West Virginia’s Joe Manchin III and Arizona’s Kyrsten Sinema have each expressed concern with the $3.5 trillion price tag. Hence the progressives’ position that party leaders need to hold back the Senate’s bipartisan infrastructure bill, which Sinema and Manchin helped write, as leverage to get the larger, not-yet-written package enacted.
Other centrists weren’t tying their votes on the budget to the infrastructure bill, but still apparently needed some shoring up from leadership.
Minnesota Rep. Dean Phillips told reporters he won assurances that more money for cash-strapped restaurants — a $28.6 billion relief fund in the March pandemic aid law (PL 117-2) has already run dry — as well as more money for live entertainment venues and a new fund for health and fitness centers would be considered. He declined to say whether that funding, which has bipartisan support, would be included in reconciliation or move separately.
Michigan Rep. Elissa Slotkin, a top GOP target in a district former President Donald Trump won twice, said she’s supporting the budget resolution “to start the process.” But she emphasized lawmakers’ ultimate leverage is on the yet-to-be-written reconciliation bill itself.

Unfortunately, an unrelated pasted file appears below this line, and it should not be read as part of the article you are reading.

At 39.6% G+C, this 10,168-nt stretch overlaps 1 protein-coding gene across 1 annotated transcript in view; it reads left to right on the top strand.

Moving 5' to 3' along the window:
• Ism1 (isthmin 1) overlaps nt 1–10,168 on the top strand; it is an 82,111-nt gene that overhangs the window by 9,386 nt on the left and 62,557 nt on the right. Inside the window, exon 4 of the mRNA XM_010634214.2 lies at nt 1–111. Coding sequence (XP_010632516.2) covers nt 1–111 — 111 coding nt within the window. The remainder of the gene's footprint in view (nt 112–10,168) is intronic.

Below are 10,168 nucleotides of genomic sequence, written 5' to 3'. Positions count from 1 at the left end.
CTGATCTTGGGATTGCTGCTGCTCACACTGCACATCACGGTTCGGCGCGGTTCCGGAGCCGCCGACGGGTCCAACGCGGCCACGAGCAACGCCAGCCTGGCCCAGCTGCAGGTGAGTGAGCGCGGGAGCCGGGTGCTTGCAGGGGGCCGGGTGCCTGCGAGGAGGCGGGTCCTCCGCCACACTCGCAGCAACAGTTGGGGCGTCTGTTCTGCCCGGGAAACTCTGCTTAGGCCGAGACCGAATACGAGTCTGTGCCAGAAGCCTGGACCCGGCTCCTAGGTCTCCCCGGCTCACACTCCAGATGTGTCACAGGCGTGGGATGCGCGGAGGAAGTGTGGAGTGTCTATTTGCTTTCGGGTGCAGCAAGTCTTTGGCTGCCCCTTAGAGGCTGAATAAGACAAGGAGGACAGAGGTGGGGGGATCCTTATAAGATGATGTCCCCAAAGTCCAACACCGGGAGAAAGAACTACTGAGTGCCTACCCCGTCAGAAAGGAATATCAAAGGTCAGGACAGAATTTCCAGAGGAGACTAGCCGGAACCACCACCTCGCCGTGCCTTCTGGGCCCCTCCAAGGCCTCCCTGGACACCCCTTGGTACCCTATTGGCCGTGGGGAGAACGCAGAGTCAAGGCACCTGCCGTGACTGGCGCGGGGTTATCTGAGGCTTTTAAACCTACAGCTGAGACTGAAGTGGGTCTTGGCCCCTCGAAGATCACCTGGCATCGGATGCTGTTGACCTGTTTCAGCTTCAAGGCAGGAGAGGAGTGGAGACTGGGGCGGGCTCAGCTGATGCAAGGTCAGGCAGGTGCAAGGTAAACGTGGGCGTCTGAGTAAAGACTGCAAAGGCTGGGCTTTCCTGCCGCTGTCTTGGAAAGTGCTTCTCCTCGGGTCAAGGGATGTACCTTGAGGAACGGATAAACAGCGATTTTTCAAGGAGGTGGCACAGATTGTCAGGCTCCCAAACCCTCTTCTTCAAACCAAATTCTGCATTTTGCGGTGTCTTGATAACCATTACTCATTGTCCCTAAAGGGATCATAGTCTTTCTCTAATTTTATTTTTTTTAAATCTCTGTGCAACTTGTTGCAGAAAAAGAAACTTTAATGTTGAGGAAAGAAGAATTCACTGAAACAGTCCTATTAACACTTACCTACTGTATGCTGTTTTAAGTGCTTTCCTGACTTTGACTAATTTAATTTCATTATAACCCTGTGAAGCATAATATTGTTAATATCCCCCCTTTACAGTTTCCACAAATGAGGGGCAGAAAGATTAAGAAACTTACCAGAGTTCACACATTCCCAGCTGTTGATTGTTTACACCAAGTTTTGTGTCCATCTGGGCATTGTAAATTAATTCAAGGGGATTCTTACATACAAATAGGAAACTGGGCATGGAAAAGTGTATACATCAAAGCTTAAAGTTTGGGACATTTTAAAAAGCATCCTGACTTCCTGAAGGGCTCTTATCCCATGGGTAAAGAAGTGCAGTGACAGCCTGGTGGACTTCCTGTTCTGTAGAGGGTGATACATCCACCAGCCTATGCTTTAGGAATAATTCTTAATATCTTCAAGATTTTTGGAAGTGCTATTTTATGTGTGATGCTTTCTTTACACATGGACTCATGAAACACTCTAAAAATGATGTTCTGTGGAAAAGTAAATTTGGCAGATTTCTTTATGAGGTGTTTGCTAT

“I’m not going to vote for a reconciliation bill until I read it and see it and understand it,” Slotkin said Monday night. “And if it’s not targeted and transformational I’m not voting for it.”
House Ways and Means Chairman Richard E. Neal, whose panel will be responsible for drafting a large portion of the reconciliation package, told reporters after the caucus meeting that the vote Monday night was simply procedural and wouldn’t lock members into supporting any particular plan.
The Massachusetts Democrat said he argued to rank-and-file Democrats during the meeting that the “rule is about being in the majority,” and the actual reconciliation details could be litigated later.
“There’s a long way to go on legislative issues that are going to play out over the next month, but for the moment the argument here is about, ‘Shall the House proceed,'” Neal said. He said he planned to pay for all or most of the $3.5 trillion package, which he said should be ready on or before the Sept. 15 deadline outlined in the budget resolution.
Paul M. Krawzak, Niels Lesniewski, Jessica Wehrman and Laura Weiss contributed to this report.